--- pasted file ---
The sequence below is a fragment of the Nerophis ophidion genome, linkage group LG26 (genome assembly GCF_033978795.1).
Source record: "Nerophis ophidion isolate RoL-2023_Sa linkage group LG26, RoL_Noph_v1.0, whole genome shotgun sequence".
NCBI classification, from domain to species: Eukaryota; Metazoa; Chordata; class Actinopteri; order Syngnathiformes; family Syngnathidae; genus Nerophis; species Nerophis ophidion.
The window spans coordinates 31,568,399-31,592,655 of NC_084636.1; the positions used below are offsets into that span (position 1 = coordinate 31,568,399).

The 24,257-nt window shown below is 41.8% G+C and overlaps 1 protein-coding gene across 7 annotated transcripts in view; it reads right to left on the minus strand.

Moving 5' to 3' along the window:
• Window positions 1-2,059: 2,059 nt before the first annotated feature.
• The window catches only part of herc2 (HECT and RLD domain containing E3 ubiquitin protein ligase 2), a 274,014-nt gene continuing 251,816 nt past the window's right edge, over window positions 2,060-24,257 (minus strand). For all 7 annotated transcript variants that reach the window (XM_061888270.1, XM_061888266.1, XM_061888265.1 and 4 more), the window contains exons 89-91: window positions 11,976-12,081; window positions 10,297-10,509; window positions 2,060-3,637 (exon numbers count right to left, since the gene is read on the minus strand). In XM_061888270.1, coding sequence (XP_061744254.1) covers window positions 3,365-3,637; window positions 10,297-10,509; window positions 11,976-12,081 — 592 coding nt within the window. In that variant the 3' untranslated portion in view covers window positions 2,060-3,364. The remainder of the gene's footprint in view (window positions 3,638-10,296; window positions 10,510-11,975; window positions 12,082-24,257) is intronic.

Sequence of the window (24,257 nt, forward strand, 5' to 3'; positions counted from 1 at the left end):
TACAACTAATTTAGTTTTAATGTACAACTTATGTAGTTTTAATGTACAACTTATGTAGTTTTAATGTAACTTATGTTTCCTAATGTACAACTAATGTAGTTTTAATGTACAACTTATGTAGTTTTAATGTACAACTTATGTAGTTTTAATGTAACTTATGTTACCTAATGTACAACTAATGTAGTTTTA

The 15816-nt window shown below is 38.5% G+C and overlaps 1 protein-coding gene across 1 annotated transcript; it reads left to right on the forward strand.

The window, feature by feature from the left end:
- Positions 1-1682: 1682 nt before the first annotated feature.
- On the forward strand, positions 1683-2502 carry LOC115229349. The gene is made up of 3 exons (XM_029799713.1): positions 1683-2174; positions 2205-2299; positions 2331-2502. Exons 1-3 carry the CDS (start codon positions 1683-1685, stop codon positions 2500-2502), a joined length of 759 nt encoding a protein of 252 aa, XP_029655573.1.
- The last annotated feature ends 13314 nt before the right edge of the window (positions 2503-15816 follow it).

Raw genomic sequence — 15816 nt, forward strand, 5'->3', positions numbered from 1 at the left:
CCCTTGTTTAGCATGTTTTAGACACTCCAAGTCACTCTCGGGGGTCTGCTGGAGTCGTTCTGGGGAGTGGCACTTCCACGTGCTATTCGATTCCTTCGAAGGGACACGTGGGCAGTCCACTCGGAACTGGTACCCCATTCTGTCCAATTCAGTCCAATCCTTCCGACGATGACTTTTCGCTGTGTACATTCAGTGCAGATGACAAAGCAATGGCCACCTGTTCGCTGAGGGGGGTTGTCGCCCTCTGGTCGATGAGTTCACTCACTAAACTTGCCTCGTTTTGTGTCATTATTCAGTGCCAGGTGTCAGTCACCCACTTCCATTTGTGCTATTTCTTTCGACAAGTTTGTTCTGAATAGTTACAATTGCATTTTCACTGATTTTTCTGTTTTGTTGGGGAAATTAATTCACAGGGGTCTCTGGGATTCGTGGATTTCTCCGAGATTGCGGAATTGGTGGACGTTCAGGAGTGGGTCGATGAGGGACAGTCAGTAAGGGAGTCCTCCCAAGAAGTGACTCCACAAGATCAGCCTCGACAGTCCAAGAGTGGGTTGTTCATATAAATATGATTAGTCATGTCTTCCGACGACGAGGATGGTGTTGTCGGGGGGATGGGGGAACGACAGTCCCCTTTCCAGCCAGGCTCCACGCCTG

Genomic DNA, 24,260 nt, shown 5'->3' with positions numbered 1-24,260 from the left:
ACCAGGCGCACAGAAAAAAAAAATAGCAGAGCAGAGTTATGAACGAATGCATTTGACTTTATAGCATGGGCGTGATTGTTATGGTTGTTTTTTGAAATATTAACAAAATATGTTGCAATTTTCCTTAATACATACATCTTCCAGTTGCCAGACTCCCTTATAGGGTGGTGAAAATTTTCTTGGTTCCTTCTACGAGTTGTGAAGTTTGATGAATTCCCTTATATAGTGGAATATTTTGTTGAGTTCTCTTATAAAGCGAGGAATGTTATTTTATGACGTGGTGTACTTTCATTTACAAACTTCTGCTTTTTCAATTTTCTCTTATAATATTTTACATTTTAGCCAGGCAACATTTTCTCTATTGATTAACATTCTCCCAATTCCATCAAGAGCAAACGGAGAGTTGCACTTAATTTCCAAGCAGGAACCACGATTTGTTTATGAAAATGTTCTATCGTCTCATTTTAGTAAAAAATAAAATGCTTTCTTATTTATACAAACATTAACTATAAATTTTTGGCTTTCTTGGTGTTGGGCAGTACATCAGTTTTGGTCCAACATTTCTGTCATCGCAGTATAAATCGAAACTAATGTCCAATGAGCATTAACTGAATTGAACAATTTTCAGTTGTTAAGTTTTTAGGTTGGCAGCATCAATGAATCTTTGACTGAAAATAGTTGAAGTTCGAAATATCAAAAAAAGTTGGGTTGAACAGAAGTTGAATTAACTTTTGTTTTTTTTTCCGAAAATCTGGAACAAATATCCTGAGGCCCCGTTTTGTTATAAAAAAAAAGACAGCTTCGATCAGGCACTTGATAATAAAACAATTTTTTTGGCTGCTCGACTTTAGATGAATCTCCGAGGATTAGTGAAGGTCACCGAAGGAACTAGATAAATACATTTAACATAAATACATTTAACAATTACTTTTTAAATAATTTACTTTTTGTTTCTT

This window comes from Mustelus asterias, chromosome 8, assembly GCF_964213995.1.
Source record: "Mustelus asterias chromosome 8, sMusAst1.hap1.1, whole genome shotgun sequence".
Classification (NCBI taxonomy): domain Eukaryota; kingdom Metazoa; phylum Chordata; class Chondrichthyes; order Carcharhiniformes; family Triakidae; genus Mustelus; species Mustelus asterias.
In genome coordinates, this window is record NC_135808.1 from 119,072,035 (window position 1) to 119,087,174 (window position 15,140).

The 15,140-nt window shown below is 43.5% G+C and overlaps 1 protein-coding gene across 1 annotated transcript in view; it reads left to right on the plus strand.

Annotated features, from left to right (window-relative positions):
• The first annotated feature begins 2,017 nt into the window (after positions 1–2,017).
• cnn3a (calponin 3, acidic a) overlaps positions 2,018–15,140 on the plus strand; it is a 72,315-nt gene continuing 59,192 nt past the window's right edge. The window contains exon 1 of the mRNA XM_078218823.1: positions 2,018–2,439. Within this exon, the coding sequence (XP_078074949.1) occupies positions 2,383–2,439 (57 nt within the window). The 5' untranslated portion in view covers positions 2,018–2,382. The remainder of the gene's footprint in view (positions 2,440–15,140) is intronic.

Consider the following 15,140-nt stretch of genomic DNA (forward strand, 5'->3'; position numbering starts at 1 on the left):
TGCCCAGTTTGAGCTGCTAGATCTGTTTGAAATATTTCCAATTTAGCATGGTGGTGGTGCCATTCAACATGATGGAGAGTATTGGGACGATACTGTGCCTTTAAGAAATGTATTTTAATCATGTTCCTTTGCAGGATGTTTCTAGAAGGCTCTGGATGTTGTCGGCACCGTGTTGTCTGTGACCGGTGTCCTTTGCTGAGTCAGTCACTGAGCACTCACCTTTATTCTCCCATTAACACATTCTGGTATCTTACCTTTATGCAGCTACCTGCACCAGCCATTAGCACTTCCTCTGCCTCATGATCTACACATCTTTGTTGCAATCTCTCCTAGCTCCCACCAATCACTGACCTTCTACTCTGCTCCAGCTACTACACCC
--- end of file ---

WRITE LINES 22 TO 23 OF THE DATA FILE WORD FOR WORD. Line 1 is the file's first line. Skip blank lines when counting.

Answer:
Classification (NCBI taxonomy): domain Eukaryota; kingdom Metazoa; phylum Chordata; class Chondrichthyes; order Carcharhiniformes; family Triakidae; genus Mustelus; species Mustelus asterias.
In genome coordinates, this window is record NC_135808.1 from 119,072,035 (window position 1) to 119,087,174 (window position 15,140).